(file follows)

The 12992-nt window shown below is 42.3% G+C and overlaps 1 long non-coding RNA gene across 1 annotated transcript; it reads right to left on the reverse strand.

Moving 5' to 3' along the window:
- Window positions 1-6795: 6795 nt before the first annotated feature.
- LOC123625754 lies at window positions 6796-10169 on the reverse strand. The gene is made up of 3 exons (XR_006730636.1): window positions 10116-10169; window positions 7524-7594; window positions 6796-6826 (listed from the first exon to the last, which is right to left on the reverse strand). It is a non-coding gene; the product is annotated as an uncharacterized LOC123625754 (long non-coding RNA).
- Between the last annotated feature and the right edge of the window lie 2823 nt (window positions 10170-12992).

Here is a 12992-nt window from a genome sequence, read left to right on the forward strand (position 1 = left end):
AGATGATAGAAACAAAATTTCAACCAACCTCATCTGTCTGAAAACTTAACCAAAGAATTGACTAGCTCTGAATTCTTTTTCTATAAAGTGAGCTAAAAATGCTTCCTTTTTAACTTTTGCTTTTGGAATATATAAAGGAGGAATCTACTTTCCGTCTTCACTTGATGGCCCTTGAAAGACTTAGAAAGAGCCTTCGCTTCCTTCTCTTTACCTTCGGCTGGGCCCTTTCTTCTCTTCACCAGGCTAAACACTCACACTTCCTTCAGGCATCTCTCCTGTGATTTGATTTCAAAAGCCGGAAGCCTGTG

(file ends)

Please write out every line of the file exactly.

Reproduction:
The 12992-nt window shown below is 42.3% G+C and overlaps 1 long non-coding RNA gene across 1 annotated transcript; it reads right to left on the reverse strand.

Moving 5' to 3' along the window:
- Window positions 1-6795: 6795 nt before the first annotated feature.
- LOC123625754 lies at window positions 6796-10169 on the reverse strand. The gene is made up of 3 exons (XR_006730636.1): window positions 10116-10169; window positions 7524-7594; window positions 6796-6826 (listed from the first exon to the last, which is right to left on the reverse strand). It is a non-coding gene; the product is annotated as an uncharacterized LOC123625754 (long non-coding RNA).
- Between the last annotated feature and the right edge of the window lie 2823 nt (window positions 10170-12992).

Here is a 12992-nt window from a genome sequence, read left to right on the forward strand (position 1 = left end):
AGATGATAGAAACAAAATTTCAACCAACCTCATCTGTCTGAAAACTTAACCAAAGAATTGACTAGCTCTGAATTCTTTTTCTATAAAGTGAGCTAAAAATGCTTCCTTTTTAACTTTTGCTTTTGGAATATATAAAGGAGGAATCTACTTTCCGTCTTCACTTGATGGCCCTTGAAAGACTTAGAAAGAGCCTTCGCTTCCTTCTCTTTACCTTCGGCTGGGCCCTTTCTTCTCTTCACCAGGCTAAACACTCACACTTCCTTCAGGCATCTCTCCTGTGATTTGATTTCAAAAGCCGGAAGCCTGTG